again - this is just life. what about an employeer that has a business (let's say it's a post facility in NY) - and he has a loan out for his 6 AVID's and ISIS shared storage system, and 3 Maya workstations. So he employ's 9 people. And he is paying rent in Manhattan. And now BBDO or Gray Advertising does not pay him. Not only does HIS medical insurance bill show up, his rent shows up, and his NINE employees need to get paid. What does he do ? Who can he sue ? Well, he can sue the ad agencies (because they have not paid him in over 60 days) - but if he sues, they will never hire him again.
Gee - what a dilemma. I know EXCACTLY what it is like to live in NY City. I ran a "successful" freelance business there with 2 employees. ITS F#$%ing expensive. And while I spent my whole life there (until about Age 42), and ran my business from Queens, and FINALLY was able to afford to move into Manhattan, within 3 years, I realized that every penny I was making was going into the business, my employees, and my COST OF LIVING for living on 25th and Madison Ave. And I eventually said "this is crazy, I have to get out of here". And I did.
So are you saying "it's not fair to the people that live and work in Manhattan - they have to get paid so they can pay their medical bills, rent, insurance, bank loans, etc". THATS LIFE. If you can't afford to live in NY City, and you decide to get an apartment that is too expensive, and eat out in expensive restaurnats all the time, and then you get sick, and you have credit card debt, and all you do is say "hey this is not fair - I worked hard on that graphics job, and my idiot client is not paying me in time" - well TOUGH LUCK. And WELCOME TO NY CITY. It's a hard live in NY on a day to day basis. You make more money in NY than anywhere else, but you suffer more there than in any other city in the US, even more than LA (a lot more than LA).
I had a warrant out for my arrest for NY City Income Tax Evasion (I had paid my taxes), and a bench warrant was issued for me (via the mail). I had to deal with that nightmare - no one cared that I was a hard working honest guy, who paid my bills. THIS IS LIFE - and in NY it's hard. I spent a lot of money with an expensive top accountant getting that nightmare resolved, and that expense cut into my other "day to day" like paying my other bills. Don't like this fact - move out of NY. I eventually did.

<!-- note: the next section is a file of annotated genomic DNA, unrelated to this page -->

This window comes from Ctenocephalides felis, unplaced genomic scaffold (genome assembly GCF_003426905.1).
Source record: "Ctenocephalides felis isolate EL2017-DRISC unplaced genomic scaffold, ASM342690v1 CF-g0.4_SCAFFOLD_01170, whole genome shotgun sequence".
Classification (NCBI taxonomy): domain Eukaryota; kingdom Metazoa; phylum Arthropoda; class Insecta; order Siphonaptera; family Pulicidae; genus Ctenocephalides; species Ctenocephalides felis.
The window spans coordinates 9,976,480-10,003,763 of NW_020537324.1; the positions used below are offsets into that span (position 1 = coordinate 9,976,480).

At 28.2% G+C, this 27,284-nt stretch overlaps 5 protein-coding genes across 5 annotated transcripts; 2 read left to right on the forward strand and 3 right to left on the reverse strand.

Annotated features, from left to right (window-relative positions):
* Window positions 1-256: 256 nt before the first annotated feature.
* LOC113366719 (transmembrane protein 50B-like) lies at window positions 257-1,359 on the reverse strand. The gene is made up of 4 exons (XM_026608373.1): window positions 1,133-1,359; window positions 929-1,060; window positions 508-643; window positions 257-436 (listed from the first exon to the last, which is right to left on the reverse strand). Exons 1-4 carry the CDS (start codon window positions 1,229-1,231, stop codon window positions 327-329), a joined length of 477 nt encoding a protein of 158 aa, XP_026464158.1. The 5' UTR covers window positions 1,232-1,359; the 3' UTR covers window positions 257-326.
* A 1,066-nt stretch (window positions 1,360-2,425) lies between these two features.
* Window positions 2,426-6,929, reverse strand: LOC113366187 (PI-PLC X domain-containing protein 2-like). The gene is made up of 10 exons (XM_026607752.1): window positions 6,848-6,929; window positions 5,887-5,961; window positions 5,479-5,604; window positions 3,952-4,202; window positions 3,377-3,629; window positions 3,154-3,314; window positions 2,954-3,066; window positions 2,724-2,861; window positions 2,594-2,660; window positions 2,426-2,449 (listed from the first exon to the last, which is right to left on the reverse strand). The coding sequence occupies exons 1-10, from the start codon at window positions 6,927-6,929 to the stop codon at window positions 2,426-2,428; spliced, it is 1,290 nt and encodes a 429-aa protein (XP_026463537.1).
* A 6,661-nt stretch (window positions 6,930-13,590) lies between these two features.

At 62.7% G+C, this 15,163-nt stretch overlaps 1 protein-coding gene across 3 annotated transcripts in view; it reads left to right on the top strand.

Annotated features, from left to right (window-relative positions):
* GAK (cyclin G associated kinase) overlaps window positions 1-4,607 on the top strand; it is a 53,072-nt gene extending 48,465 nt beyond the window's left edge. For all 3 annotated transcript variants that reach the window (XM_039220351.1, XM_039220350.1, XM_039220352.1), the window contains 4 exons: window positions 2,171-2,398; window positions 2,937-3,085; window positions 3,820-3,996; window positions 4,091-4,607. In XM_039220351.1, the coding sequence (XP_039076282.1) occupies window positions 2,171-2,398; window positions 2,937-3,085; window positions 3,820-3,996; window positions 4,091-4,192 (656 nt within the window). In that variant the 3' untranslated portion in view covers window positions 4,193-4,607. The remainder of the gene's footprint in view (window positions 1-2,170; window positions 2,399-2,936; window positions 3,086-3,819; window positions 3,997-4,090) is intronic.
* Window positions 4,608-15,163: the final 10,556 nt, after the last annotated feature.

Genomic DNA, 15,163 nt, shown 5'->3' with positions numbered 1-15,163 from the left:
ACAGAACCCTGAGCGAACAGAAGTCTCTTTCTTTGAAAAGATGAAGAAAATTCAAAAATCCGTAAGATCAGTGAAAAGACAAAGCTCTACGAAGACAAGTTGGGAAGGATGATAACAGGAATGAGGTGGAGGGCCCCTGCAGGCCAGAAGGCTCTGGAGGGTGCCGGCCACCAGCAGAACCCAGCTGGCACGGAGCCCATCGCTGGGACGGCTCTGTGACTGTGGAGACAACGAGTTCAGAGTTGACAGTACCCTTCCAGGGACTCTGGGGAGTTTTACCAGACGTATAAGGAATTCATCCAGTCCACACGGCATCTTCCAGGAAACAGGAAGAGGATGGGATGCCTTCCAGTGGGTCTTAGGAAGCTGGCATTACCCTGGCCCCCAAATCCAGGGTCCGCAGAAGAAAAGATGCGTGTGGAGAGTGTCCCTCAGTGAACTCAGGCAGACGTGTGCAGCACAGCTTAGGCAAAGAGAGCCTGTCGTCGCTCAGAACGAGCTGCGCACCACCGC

There are countless people of all walks of life that get themselves into debt. A lot of this can unfortunately be attributed to unexpected medical expenses (as you pointed out by your example of Randy Gerner). Why didn't he have medical insurance (you don't need to tell me how insanely expensive it is - it's a lot more than $3700 a year).
Life is hard. Life is a struggle. Move into NY City, and it's even worse. And if you cry "I can't afford to live here" - well, I guess you can't afford to live there, even if you are happy there. Time to move out. These "laws" are not going to force anyone to pay their bills on time. And when someone gives you a contract for $50,000 to do a production for them - you are not going to turn it down because they will not sign a promisory note stating that you will get your 50 grand in 30 days or less. You will take the job, and if it takes 3 - 4 months you will just bare that aggravation. And if you won't, someone else will.